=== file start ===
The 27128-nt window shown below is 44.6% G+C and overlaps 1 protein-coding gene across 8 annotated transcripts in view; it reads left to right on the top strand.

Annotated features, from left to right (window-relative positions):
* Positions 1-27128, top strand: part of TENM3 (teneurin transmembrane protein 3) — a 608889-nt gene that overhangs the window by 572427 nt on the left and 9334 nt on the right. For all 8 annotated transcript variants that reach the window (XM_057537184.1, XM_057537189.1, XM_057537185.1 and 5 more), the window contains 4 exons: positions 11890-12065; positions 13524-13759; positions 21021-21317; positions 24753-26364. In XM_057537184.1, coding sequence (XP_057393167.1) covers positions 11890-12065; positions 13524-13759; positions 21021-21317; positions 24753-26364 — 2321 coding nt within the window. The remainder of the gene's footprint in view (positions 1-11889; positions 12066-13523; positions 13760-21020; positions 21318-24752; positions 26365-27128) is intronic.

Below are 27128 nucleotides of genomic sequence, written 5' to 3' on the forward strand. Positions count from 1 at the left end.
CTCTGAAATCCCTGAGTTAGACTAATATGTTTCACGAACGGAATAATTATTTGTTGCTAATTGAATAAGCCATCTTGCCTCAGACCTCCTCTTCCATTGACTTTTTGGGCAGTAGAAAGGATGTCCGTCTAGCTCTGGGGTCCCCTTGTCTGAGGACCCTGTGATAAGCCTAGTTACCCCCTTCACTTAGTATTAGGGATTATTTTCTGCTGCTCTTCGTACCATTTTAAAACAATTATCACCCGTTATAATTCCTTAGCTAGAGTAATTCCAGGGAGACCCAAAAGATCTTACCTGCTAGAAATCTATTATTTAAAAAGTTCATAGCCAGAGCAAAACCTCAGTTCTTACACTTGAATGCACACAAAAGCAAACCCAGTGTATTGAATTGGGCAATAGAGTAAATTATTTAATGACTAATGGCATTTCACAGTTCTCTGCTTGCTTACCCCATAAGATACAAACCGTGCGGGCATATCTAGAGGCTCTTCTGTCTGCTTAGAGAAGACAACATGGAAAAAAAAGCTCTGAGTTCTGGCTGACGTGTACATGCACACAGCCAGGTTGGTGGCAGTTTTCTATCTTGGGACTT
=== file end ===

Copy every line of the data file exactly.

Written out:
The 27128-nt window shown below is 44.6% G+C and overlaps 1 protein-coding gene across 8 annotated transcripts in view; it reads left to right on the top strand.

Annotated features, from left to right (window-relative positions):
* Positions 1-27128, top strand: part of TENM3 (teneurin transmembrane protein 3) — a 608889-nt gene that overhangs the window by 572427 nt on the left and 9334 nt on the right. For all 8 annotated transcript variants that reach the window (XM_057537184.1, XM_057537189.1, XM_057537185.1 and 5 more), the window contains 4 exons: positions 11890-12065; positions 13524-13759; positions 21021-21317; positions 24753-26364. In XM_057537184.1, coding sequence (XP_057393167.1) covers positions 11890-12065; positions 13524-13759; positions 21021-21317; positions 24753-26364 — 2321 coding nt within the window. The remainder of the gene's footprint in view (positions 1-11889; positions 12066-13523; positions 13760-21020; positions 21318-24752; positions 26365-27128) is intronic.

Below are 27128 nucleotides of genomic sequence, written 5' to 3' on the forward strand. Positions count from 1 at the left end.
CTCTGAAATCCCTGAGTTAGACTAATATGTTTCACGAACGGAATAATTATTTGTTGCTAATTGAATAAGCCATCTTGCCTCAGACCTCCTCTTCCATTGACTTTTTGGGCAGTAGAAAGGATGTCCGTCTAGCTCTGGGGTCCCCTTGTCTGAGGACCCTGTGATAAGCCTAGTTACCCCCTTCACTTAGTATTAGGGATTATTTTCTGCTGCTCTTCGTACCATTTTAAAACAATTATCACCCGTTATAATTCCTTAGCTAGAGTAATTCCAGGGAGACCCAAAAGATCTTACCTGCTAGAAATCTATTATTTAAAAAGTTCATAGCCAGAGCAAAACCTCAGTTCTTACACTTGAATGCACACAAAAGCAAACCCAGTGTATTGAATTGGGCAATAGAGTAAATTATTTAATGACTAATGGCATTTCACAGTTCTCTGCTTGCTTACCCCATAAGATACAAACCGTGCGGGCATATCTAGAGGCTCTTCTGTCTGCTTAGAGAAGACAACATGGAAAAAAAAGCTCTGAGTTCTGGCTGACGTGTACATGCACACAGCCAGGTTGGTGGCAGTTTTCTATCTTGGGACTT